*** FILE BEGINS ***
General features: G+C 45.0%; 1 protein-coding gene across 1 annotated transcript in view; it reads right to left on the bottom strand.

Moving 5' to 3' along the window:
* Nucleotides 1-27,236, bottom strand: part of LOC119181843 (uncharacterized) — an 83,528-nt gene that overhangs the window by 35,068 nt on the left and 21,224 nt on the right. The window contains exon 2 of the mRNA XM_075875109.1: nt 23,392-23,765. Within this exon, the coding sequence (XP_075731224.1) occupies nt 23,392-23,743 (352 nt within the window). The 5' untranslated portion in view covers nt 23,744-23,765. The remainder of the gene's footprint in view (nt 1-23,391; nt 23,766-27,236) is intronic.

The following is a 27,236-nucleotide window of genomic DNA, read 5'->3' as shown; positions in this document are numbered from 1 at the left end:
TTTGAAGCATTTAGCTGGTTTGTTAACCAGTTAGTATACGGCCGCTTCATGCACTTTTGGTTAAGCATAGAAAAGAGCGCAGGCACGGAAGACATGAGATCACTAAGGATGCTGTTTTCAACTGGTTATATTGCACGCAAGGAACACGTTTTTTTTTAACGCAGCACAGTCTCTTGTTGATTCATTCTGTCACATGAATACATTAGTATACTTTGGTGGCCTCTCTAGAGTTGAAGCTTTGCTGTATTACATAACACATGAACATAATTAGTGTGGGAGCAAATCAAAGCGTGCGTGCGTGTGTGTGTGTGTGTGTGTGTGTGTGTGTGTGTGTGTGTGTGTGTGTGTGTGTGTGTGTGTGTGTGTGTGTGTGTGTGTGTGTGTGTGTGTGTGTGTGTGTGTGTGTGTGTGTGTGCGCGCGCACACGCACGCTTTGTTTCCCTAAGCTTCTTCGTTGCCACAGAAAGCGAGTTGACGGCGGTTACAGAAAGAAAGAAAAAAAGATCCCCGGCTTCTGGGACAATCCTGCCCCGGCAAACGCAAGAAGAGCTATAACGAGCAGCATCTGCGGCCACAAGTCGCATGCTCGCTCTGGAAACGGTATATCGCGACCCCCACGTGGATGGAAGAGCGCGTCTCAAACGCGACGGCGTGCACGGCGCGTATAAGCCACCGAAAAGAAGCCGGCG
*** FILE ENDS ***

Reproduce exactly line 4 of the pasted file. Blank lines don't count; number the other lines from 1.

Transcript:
The following is a 27,236-nucleotide window of genomic DNA, read 5'->3' as shown; positions in this document are numbered from 1 at the left end: